It depends on where you look, but analysts are presently anticipating intermediate-term growth in the 12% to 15% range for Nike. In the last decade the company has grown per share earnings by about 12% per year - so this expectation is certainly conceivable. Then again, growth gets harder to formulate as the company gets larger, the profit margin has already increased, higher valuation, etc. So instead of 12% or 15% growth, suppose we use 10% - still solid, but a bit less lofty.
If Nike were able to grow earnings by 10% annually, you'd be looking at $5.60 or so in earnings-per-share after a decade. If the dividend were to grow in line with earnings (something that errors perhaps on the cautious side given Nike's low payout ratio) you'd anticipate collecting $12.60 or so in cash payments as well.
Now your future return is going to be determined by the future earnings multiple. Let's survey some possibilities. Shares currently trade around ~25 times earnings, so we'll start there. If shares were to continue to trade at 25 times earnings, you'd have a future price of about $149, a total value of $162 and a compound average annual return of roughly 11% per annum. That would be a perfectly fine result for a security that is currently "too expensive."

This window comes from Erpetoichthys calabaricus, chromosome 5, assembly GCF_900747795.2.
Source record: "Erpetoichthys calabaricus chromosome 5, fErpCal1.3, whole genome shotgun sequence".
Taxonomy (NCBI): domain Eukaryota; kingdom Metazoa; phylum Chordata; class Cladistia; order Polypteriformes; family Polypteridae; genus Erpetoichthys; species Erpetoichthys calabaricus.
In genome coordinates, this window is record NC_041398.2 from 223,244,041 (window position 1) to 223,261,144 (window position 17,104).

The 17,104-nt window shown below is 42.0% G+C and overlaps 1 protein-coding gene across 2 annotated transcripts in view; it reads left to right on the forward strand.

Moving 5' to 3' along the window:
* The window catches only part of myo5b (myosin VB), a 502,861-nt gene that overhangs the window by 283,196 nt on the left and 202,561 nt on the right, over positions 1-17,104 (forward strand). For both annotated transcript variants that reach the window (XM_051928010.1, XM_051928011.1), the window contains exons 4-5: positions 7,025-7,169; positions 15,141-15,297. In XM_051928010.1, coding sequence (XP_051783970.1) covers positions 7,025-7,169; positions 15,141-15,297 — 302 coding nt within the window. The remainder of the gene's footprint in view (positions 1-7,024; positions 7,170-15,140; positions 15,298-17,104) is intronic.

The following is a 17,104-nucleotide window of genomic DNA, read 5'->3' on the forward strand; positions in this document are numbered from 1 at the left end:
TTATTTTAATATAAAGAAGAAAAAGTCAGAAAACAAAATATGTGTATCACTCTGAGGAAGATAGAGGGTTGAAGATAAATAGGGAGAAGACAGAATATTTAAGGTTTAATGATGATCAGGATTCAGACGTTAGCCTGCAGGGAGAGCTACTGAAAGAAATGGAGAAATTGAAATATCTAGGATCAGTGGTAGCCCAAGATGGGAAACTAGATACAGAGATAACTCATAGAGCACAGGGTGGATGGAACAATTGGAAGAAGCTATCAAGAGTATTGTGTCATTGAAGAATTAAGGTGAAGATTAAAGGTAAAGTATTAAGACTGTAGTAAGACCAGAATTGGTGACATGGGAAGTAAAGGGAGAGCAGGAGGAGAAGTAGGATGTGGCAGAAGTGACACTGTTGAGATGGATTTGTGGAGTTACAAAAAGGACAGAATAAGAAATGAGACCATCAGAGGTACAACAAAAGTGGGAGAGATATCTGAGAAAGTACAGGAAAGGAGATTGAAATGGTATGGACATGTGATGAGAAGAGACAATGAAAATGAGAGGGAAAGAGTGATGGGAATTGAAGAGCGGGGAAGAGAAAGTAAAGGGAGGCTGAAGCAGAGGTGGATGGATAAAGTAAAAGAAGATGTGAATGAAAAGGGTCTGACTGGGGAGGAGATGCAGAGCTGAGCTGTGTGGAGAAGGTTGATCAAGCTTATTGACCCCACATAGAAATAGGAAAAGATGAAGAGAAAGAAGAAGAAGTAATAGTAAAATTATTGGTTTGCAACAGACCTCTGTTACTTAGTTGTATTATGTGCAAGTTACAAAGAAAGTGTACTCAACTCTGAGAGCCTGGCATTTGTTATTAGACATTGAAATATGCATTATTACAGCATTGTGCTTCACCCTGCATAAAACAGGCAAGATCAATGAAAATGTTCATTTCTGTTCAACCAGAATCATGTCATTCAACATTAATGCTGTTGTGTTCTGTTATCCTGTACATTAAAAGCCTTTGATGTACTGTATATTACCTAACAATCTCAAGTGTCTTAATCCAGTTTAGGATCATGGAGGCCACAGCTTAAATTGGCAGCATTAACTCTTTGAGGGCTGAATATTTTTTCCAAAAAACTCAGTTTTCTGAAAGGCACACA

Naturally this is not the only possibility. Here's a look at a much wider range of potential outcomes:
Whenever I hear that a security is "too expensive" I like to work through a range of scenarios like the ones depicted above. A lot of analysts are anticipating earnings growth in the 12% to 14% range with a future earnings multiple near today's mark. As you can see in the lower right-hand side of the table, those sorts of assumptions would translate to 13% to 15% annualized gains for Nike, including dividends.
And obviously if you suspect even faster growth or a higher ending earnings multiple, the potential results get better from there. Yet I'm not interested in extrapolating to the sky. Instead, I like to look at lesser scenarios.